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Vacation Rental Debate Concludes - For Now


The vacation rental saga, unleashed by the neighbors of a single home steps from Ryan Field on Ashland Avenue, appeared to reach a conclusion on June 10, with a new proposed ordinance that differed radically from the one introduced at Council May 28. The May 28 ordinance would have treated a vacation rental as a subset of bed and breakfast establishments under the City’s zoning code. The revamped ordinance approved on June 10, by 5-4 vote, treats vacation rentals as an ancillary use requiring a license and Planning and Development Committee approval.

The issue brought dozens to Council chambers to speak during the debate that extended for months, but only a single speaker remained standing for the final reading.

The completely reworked ordinance will require anyone seeking to rent a room in their home for less than 30 days, more than once per year, to obtain a license similar to a patio dining license for restaurants. Applicants must provide written notice to property owners within 250 feet. Once obtained, the license, which costs $50 per year, need not be reevaluated annually so long as there are no complaints and the homeowner pays the annual fee. “Special use” language, and the proposed revisions to the bed and breakfast ordinance, were scrapped.

Alderman Don Wilson, 4th Ward, appeared inclined to keep the matter in committee to work out a couple of issues regarding City Manager approval for exceptions to the application requirement and a once per year exception. But Alderman Melissa Wynne, 3rd Ward, successfully proposed amendments removing the approval requirement and inserting the once per year exception.

Alderman Coleen Burrus, 9th Ward, was one of four alderman, including Ald. Wilson, who opposed the measure. “We are trying to fix something that is not broken,” she said. Homeowners can easily find ways around the ordinance, she added. “We are over-legislating here.”

The ordinance may result in overcrowded Planning and Development agendas to deal with regulating a particular use of the property by Evanston homeowners that has recently caused problems in only one or two locations City-wide. Simple internet searches reveal dozens if not hundreds of properties offered as vacation rentals on sites such as Air B&B.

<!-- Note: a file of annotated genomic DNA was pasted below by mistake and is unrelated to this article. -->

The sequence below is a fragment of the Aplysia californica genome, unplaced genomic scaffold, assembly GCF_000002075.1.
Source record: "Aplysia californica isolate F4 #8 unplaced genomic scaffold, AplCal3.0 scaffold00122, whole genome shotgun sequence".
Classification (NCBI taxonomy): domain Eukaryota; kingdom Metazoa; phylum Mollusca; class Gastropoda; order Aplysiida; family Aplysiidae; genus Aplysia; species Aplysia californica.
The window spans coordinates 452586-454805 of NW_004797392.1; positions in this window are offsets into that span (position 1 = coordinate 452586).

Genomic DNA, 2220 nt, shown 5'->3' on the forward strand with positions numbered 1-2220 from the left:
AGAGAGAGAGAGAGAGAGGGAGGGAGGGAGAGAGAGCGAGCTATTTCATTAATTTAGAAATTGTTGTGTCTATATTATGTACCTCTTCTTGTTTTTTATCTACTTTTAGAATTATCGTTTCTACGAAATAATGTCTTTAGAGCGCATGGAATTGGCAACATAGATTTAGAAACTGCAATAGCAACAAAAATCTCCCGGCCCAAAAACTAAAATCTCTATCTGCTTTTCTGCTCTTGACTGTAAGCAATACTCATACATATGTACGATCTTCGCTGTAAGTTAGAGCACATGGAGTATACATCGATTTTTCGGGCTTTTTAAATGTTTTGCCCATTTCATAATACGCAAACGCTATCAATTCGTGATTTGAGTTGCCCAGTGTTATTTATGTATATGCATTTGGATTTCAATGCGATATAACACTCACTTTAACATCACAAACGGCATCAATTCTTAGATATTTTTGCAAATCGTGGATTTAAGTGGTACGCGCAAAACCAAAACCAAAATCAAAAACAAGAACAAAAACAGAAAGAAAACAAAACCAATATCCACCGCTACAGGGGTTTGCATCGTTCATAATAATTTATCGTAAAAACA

Implementation, administration and enforcement of the new ordinance will require “nimble and nuanced thinking by staff,” said City Attorney Grant Farrar of the May 28 incarnation of the ordinance. “There’s an issue here, beyond the four corners of the ordinance. It will be challenging. Very challenging,” he said.

“We have no idea how many there are,” said Alderman Delores Holmes, 5th Ward, the City never hears about them “unless there are complaints.”

The neighbors near the single vacation rental that generated the complaints that led to the current seven month effort to create the new vacation rental regulation said they still had problems with the May 28 version of the proposal. Maureen O’Donnell, speaking for the neighbors, told the committee that the lawyers in her group “remain very concerned about” a provision in the proposed ordinance that allows vacation rental owners to be off-site during rental period. “Out of sight, out of mind,” she said, adding, “we just want these holes plugged.

No one from that group appeared at the June 10 meeting. Aldermen Delores Holmes, 5th Ward and Mark Tendam, 6th Ward, also voted no. What comes next, including the number of applications filed with the City, remains to be seen.




 

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